Going green, trade war challenge world auto industry – IMF
WASHINGTON, USA – There is trouble on the horizon for the global auto industry, which faces new European anti-pollution standards, shrinking Chinese tax breaks, and rising trade barriers, according to the International Monetary Fund (IMF).
In a report published Tuesday, October 15, on the global economy, the IMF casts a glance at this manufacturing sector, which is confronting a fundamental transition: "decarbonization."
The industry contracted last year for the first time since the global financial crisis began, contributing to the current global economic slowdown.
"Near-term prospects for the industry remain sluggish, and efforts to decarbonize pose a fundamental challenge in the medium term," the report said.
Auto manufacturing – which accounts for 5.7% of global gross domestic product (GDP) and 8% of goods trade – shrank by 1.7% last year by volume of vehicles produced, according to the IMF.
In China, the world's largest auto market, auto sales fell by 3%, their first decline in 20 years. Similar declines were recorded in Germany, Italy, and Britain. In the United States, sales have continued to rise, but only slightly.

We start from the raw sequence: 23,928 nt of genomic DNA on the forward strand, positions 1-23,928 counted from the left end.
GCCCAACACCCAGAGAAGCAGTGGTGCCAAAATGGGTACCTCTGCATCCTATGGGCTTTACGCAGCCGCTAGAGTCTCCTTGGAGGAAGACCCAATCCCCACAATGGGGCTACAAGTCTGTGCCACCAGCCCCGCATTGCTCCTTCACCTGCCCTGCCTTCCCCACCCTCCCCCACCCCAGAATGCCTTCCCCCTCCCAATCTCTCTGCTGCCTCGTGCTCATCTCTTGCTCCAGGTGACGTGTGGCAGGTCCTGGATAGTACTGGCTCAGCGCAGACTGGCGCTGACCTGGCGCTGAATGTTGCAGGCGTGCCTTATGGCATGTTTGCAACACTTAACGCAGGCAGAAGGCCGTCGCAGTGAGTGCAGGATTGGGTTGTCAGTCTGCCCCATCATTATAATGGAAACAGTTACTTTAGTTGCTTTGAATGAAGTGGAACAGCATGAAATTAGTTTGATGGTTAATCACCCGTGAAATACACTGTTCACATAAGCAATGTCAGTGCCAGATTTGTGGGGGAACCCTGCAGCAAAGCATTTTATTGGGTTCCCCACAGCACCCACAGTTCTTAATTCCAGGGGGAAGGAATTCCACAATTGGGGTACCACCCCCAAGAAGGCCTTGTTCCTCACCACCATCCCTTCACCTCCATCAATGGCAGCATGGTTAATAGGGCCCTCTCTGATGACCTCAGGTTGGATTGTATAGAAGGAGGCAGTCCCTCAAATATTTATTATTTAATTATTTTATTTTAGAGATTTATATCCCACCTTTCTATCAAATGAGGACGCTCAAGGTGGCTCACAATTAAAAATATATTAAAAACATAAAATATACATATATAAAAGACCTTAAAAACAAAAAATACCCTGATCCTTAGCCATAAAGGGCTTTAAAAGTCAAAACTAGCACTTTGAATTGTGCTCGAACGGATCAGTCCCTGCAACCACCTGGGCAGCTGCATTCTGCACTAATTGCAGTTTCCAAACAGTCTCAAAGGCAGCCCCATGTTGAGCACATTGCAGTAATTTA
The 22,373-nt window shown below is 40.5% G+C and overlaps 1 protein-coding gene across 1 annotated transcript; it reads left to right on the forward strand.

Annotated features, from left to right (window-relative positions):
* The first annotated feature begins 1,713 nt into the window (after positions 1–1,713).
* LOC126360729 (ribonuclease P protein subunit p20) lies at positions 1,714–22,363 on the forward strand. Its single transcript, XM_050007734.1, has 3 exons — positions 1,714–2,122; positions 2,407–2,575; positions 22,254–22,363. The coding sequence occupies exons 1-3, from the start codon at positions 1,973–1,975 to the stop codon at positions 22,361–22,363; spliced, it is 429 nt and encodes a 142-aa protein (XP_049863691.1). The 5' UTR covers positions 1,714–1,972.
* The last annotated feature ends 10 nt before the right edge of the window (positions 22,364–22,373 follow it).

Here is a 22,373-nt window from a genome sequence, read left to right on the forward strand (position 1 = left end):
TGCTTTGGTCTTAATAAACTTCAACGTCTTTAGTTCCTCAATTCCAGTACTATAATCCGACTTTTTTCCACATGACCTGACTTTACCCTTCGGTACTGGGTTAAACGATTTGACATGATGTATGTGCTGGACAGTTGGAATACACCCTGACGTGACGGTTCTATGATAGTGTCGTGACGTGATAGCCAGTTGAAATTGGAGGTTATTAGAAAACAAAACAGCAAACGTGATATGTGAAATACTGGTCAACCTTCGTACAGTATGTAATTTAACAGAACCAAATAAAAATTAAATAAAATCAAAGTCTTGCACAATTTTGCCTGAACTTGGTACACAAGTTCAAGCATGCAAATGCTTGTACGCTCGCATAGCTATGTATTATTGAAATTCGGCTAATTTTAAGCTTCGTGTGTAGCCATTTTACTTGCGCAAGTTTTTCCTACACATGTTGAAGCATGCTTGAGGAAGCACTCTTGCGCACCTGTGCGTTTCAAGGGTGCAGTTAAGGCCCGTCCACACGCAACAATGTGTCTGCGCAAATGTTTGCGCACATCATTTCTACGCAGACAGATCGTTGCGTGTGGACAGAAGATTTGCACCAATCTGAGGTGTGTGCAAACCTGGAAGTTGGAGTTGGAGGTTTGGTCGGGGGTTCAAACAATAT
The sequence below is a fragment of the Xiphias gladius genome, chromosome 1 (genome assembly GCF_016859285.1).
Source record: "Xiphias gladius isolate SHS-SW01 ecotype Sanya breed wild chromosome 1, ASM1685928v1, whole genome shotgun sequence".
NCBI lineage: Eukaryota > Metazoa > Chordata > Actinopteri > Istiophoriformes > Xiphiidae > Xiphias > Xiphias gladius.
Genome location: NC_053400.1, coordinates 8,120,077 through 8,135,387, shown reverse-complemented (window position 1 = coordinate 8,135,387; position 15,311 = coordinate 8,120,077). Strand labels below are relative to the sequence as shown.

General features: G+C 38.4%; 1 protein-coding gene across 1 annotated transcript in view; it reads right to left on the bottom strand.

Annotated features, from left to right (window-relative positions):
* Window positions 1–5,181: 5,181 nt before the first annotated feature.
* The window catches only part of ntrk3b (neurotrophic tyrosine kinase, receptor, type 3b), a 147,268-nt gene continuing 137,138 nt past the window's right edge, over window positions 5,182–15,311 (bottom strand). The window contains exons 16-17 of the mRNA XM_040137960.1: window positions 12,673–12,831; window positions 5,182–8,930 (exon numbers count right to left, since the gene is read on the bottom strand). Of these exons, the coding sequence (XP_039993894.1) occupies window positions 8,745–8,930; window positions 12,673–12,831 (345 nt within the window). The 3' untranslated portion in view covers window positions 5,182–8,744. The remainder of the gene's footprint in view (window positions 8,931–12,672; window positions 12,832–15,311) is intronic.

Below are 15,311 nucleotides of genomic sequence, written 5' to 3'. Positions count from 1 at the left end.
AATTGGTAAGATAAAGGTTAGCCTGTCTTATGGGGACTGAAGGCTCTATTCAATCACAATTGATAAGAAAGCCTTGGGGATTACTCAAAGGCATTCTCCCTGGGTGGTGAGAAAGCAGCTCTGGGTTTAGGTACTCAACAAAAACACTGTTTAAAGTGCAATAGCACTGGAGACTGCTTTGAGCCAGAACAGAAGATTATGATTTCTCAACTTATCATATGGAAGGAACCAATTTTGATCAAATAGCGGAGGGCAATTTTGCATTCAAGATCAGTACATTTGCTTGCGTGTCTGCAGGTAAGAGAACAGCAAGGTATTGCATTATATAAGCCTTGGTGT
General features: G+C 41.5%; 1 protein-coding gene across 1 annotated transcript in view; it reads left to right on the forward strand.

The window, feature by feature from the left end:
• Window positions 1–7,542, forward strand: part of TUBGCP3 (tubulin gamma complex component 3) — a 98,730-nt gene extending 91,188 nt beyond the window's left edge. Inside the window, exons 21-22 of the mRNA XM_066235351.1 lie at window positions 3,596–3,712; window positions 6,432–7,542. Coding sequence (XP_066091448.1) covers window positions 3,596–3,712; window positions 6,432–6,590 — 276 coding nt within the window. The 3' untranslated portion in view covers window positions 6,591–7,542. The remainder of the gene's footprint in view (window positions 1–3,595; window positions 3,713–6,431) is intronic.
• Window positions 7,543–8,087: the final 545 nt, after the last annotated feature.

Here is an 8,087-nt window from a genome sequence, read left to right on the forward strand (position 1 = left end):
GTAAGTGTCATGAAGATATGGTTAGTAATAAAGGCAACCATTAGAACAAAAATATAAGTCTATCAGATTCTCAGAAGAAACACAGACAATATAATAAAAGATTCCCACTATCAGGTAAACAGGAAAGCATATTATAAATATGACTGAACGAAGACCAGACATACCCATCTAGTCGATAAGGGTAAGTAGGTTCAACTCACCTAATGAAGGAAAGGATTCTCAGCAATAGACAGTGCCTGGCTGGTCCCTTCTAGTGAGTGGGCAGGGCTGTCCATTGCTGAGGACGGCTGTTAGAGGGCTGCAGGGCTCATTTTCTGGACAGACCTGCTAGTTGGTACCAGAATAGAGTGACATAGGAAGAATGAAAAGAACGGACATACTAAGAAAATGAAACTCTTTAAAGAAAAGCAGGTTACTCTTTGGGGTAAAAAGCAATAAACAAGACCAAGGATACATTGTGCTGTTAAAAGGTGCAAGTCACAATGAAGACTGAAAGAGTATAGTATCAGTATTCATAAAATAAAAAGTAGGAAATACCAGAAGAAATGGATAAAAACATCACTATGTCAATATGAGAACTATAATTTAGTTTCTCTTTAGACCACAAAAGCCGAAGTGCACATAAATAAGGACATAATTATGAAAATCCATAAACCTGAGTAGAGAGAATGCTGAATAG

The worsening performance has sent share prices for the 14 largest manufacturers down by 28% on average, the report said.
The auto industry's retreat shaved 0.4% off of global GDP last year, while auto exports, even by the world's largest manufacturers, fell 3.1%.
For this year, industry analysts forecast a 4% decline, the report said. It blames tariffs in the US-China trade war, which have made China's US auto imports more expensive.
Among the major causes of last year's slowdown are new European pollution standards known as WLTP (for Worldwide Harmonized Light Vehicles test).
"The large number of models requiring certification led to bottlenecks at testing agencies and several automakers had to adjust production schedules to avoid unwanted inventory accumulation," the report said.
This trend has been exacerbated by slower demand in some emerging markets like Turkey, and above all in China, where the end of tax breaks for auto buyers has hurt demand. – Rappler.com